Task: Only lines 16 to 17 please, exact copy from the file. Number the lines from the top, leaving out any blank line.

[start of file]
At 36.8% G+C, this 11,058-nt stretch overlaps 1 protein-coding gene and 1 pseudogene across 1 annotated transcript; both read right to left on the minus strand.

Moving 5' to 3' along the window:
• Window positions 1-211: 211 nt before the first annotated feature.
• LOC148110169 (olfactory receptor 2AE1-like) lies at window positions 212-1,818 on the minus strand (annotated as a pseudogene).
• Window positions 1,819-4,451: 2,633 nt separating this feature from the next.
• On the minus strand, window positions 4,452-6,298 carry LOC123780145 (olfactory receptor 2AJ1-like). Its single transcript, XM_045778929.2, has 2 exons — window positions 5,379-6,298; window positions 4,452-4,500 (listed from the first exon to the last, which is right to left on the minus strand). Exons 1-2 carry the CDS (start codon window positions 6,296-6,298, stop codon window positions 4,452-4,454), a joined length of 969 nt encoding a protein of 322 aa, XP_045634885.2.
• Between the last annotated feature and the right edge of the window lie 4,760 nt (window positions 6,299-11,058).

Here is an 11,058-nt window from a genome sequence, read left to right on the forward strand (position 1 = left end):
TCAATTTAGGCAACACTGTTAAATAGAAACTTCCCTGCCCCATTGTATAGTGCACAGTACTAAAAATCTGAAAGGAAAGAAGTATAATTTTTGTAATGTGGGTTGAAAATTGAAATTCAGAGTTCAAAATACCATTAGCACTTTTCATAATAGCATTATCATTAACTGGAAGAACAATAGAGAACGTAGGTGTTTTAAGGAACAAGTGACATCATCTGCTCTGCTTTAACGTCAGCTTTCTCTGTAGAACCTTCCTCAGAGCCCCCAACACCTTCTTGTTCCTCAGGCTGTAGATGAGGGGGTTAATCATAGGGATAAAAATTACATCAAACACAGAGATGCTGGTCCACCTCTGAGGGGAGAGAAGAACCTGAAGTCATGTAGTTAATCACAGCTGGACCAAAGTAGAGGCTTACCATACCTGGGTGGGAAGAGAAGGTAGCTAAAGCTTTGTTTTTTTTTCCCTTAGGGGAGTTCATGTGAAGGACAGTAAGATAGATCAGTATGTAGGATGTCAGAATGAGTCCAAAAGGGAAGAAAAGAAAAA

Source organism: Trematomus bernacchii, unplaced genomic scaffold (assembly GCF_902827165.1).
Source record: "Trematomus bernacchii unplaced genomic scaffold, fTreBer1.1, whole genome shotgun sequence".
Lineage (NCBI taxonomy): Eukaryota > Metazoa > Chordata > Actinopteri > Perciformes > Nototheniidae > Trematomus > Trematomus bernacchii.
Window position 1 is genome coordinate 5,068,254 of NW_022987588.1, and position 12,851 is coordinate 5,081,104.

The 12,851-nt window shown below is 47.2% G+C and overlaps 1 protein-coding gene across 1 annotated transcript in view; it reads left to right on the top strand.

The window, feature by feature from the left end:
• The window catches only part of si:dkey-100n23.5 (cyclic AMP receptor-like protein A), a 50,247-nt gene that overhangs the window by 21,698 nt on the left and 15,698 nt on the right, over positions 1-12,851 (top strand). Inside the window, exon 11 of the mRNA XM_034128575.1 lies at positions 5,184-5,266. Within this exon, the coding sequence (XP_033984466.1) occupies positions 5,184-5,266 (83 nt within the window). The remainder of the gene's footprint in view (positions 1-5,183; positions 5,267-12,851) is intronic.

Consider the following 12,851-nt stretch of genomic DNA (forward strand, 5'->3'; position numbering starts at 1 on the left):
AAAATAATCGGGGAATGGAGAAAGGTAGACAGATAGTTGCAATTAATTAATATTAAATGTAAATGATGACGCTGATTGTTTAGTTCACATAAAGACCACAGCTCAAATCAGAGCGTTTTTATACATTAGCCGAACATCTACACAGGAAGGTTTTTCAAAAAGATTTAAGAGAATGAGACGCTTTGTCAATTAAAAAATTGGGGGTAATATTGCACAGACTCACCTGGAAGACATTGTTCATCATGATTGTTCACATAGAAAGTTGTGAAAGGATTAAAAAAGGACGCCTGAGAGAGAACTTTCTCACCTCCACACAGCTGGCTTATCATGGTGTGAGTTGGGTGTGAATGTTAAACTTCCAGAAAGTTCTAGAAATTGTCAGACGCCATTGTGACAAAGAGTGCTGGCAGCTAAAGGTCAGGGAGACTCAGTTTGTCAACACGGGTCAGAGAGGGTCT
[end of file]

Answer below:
• The window catches only part of si:dkey-100n23.5 (cyclic AMP receptor-like protein A), a 50,247-nt gene that overhangs the window by 21,698 nt on the left and 15,698 nt on the right, over positions 1-12,851 (top strand). Inside the window, exon 11 of the mRNA XM_034128575.1 lies at positions 5,184-5,266. Within this exon, the coding sequence (XP_033984466.1) occupies positions 5,184-5,266 (83 nt within the window). The remainder of the gene's footprint in view (positions 1-5,183; positions 5,267-12,851) is intronic.

Consider the following 12,851-nt stretch of genomic DNA (forward strand, 5'->3'; position numbering starts at 1 on the left):